In fact, given that it is not well suited for GC analysis at relatively lower concentrations in a complex matrix (i.e., GC conditions must be just right regarding temp, injection and solvent delay or you will not detect DMAA; this has been noted in a published paper), it makes sense that these other papers didn't find it. During my own investigation, I have noticed that aside from the fact that every published paper has never been able to determine 100% of the compounds present, I was surprised to see there is such a tremendous amount of variation in the major components, not to mention the minor components of geranium oil. In fact, there is one paper demonstrating that even within the same country, major constituents are present in one sample and absent in another!

In addition, when I cross-referenced every published paper available regarding geranium oil analysis, I found that there were at least 5 compounds which have only been reported once and in no other papers. This is the same situation as that with DMAA, so I have a hard time understanding bold assertions that DMAA could not possibly be found in the oil.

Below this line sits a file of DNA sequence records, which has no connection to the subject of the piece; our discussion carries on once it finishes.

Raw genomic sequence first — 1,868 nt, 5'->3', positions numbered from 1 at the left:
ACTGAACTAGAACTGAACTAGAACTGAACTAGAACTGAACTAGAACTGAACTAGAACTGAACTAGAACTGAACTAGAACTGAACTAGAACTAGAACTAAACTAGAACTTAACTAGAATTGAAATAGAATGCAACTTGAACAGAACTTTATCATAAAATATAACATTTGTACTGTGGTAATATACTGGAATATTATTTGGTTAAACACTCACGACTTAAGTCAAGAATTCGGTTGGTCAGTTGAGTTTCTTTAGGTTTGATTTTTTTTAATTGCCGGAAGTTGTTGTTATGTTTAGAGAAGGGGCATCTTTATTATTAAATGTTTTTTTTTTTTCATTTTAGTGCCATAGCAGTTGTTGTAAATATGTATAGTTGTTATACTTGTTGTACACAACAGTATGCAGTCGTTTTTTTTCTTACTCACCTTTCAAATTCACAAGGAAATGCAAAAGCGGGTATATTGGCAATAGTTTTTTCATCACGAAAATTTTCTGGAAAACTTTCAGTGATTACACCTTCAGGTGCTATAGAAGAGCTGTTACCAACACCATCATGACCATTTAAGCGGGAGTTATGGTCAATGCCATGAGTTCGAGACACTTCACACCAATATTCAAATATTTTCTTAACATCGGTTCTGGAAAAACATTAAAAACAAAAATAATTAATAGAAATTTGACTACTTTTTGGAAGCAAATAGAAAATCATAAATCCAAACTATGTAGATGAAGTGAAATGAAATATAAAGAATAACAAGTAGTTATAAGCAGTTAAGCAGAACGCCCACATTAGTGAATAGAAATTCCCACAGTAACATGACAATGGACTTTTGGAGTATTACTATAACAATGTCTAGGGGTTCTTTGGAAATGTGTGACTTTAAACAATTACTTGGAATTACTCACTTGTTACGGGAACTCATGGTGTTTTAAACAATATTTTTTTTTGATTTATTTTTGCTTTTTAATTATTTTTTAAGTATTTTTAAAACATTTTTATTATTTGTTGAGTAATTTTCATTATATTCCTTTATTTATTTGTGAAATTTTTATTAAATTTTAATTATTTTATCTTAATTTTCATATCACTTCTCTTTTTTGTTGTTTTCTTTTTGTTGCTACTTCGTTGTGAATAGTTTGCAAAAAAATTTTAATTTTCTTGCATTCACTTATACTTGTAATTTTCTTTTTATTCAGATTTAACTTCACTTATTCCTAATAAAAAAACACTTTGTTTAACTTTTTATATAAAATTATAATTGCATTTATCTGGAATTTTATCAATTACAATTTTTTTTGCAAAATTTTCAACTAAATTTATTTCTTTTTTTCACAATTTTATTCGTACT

Consequently, I don't find it hard to believe that a sample of geranium plant from a specific area in China contained a compound that A) may be more prevalent or in higher concentrations in samples from certain areas versus others, B) may present difficulties for analysis in the geranium oil matrix.

Also, you state that, “I have never seen a sample that did not have the racemic synthetic form in it, but I must say, if DMAA occurs in nature as a racemate, how can one justify a conclusive statement that it is synthetic?

I'm not really sure what to make of statement regarding there being no way that DMAA is present in rose geranium oil because if it did, it would smell like, "bloated dead salmon"?

It is beyond dispute that humans simply cannot detect potentially low levels of a compound, especially if it's in a complex matrix of strong odiferous compounds. This is why we have analytical instruments.